In happier times: The target of militants as well as the security forces, Jalauddin (extreme right) has lost twenty-three of his family and friends. 'No one here is Indian at heart, nor will anybody save you for being Indian.' Before the emergence of militancy, people remember, the hills used to echo with the sound of flutes played by the young shepherds. Now there are hardly any young men left. The few who remain wield guns and belong to a small counterinsurgency group, the Muslim Liberation Army of Choudhary Jalaluddin. They are the only wealthy people in the village, and their houses are more solidly built than the rest.

Many of the villagers died simply because they were related to the Choudharys and stood by them, even though they had no politics of their own. In some cases their widows were forced to marry their brothers, even those who already had wives, so that the family fortunes would not be divided. Widows were even forced to beg in the surrounding villages to feed their children. Today, the village is still fighting to survive, and its people have little time to think about the past. But every household in Warsun has a story to offer -- a sordid saga of pain and loss.

Choudhary Jalaluddin is a tall, bearded man in his early forties-he is also the villager with the heaviest cross to bear. For most of his life, he was a shepherd and had nothing to do with politics. But after the emergence of militancy in 1990, his life became a tortuous roller coaster of shifting political demands and loyalties, physical hardships and betrayals, and survival amid death-all leading him to the bitter conclusion that no cause was sacred and no friend was permanent.

The first stage in his tumultuous path began when he crossed over to become a militant. "I never wanted to cross over to Pakistan. I never wanted to become a militant," he recalls. "There was a man, Farooq Molvi, who was very powerful for he was close to both (Indian and Pakistani) intelligence agencies. As a double agent, he was sending young men across for training. He had political scores to settle with my elder brother Choudhary Salamuddin and my cousin Alif Din, and I became his easy prey." Molvi had influence among militant ranks, and had a hit-order issued in his name. "I got to know and literally went underground to avoid certain death," he recalls. "This is when the police also started looking for me, suspecting me to be an activist of the Jammu and Kashmir Liberation Front (JKLF)."

On the run, Jalaluddin was caught between the devil and the deep sea. His cattle and sheep got scattered because there was nobody to take care of them. The police raided his house and even took away the fodder he had stored for the winter months. "I had no money to buy food or clothes for my family," he remembers. "I started selling off the cattle, partly for survival and partly because I could not afford their fodder." Then Master Afzal, a member of the JKLF from the neighbouring Trehgam village, was released from jail. Afzal promised to take Jalaluddin across the border and guaranteed his safety there. "I talked to my elder brother about it, but he was dead against my joining militancy. He was a Congressy (activist of the Congress party) and an Indian to the core of his heart."

Jalaluddin decided to go anyway. He had formed a group of two hundred and fifty men and twelve guides, and they were planning to cross via Aawra village. "All the guides were from Aawra and knew the entire border like the lines on their hands," he said. "Even my nephew All Mohammad, who ran a hotel in Kupwara, was there. Those days hundreds of young men would cross from almost everywhere in this belt. It was safe and easy. After we crossed over, I saw Farooq Molvi at Athmuqam. He had been waiting for me and tried to get me off the bus and kidnap me, but my companions resisted."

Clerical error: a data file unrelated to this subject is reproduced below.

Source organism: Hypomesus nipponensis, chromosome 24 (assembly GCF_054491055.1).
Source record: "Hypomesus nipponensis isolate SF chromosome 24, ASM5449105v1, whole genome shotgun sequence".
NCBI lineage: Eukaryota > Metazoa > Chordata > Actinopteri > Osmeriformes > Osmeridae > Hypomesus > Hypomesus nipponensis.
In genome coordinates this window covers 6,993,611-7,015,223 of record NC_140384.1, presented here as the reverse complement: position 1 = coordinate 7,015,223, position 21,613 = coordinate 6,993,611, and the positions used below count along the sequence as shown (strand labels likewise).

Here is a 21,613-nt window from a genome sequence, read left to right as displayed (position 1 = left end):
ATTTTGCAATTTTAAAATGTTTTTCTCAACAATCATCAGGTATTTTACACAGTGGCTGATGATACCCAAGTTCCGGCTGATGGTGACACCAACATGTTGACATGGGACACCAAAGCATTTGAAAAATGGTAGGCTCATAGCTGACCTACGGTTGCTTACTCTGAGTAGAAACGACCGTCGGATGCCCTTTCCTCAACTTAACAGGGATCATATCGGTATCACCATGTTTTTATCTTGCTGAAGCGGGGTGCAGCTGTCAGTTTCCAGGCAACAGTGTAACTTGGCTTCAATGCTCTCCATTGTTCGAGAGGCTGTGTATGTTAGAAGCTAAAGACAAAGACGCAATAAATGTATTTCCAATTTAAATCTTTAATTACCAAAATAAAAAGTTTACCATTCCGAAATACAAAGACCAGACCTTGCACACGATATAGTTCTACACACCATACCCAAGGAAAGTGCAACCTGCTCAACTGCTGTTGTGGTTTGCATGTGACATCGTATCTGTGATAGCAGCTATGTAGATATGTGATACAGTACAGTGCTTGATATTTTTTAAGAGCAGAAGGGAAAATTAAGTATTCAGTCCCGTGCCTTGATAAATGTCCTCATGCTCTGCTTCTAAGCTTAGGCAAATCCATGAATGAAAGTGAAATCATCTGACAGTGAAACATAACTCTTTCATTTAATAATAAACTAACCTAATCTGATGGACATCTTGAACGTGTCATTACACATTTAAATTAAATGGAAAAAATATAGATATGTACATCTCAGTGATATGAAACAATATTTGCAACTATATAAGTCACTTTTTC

The group remained in Muzzafarabad for seven months. At first, no one in the training camp trusted them, thinking them to be Indian agents. "Nobody believed us. Nobody helped us," he said. "My nephew and I had to eat raw rice with water and molasses. We saw so much suffering that even today we cry when we remember those days. Finally, when the people running the camps decided we were not Indian agents, they gave us shelter." To earn some money, Jalaluddin and his friends guided groups of newly trained militants to the border posts, to infiltrate into the valley. "We used the money to buy oil and salt and keep ourselves going. As time passed, trust started developing and the next few months went well."

Then Jalaluddin heard that his cousin, Alif Din, had been killed by unidentified gunmen back home. He was a sarpanch and had been killed by militants, who were avenging some old slight. Jalaluddin was allowed to return for a week.

Salamuddin's (extreme right) son was tortured to death by the security forces, and he himself nearly met the same fate.I reached the village and saw my brother, Choudhary Salamuddin, half dead from torture-this time by the security forces," he recalled. "His son, Abdullah, had also been tortured to death by the Central Reserve Police Force. The situation was confusing, and I felt everyone was against me and my family. I heard that a group of fifty militants led by Farooq Molvi's brother had raided my house. I tried to convince them to stop, arguing that this group clash would take us nowhere. But they would not listen. I felt bitter. I had my own militant group, the Muslim Liberation Army, and I decided to take them on.

It was 1991. The war between the two groups went on for six months. Jalaluddin had only thirteen gunmen, but they managed to keep a group of three hundred and fifty militants at bay. "At times I was frightened, but I never allowed it to show," he says. "This was my village, my area, how could I allow anybody to win here? It was a battlefield of my choice." But then his enemies played a trick, and one of his men, Fareed Shah, turned out to be a mole. "One day he guided the troops of 7 Assam Rifles to my hideout. The only escape was to go up to the jungle, but there were seventy militants of that rival group up on every ridge, waiting to shoot me," Jalaluddin recounts. "Down below was the army. What could I do? I decided my only choice was to surrender."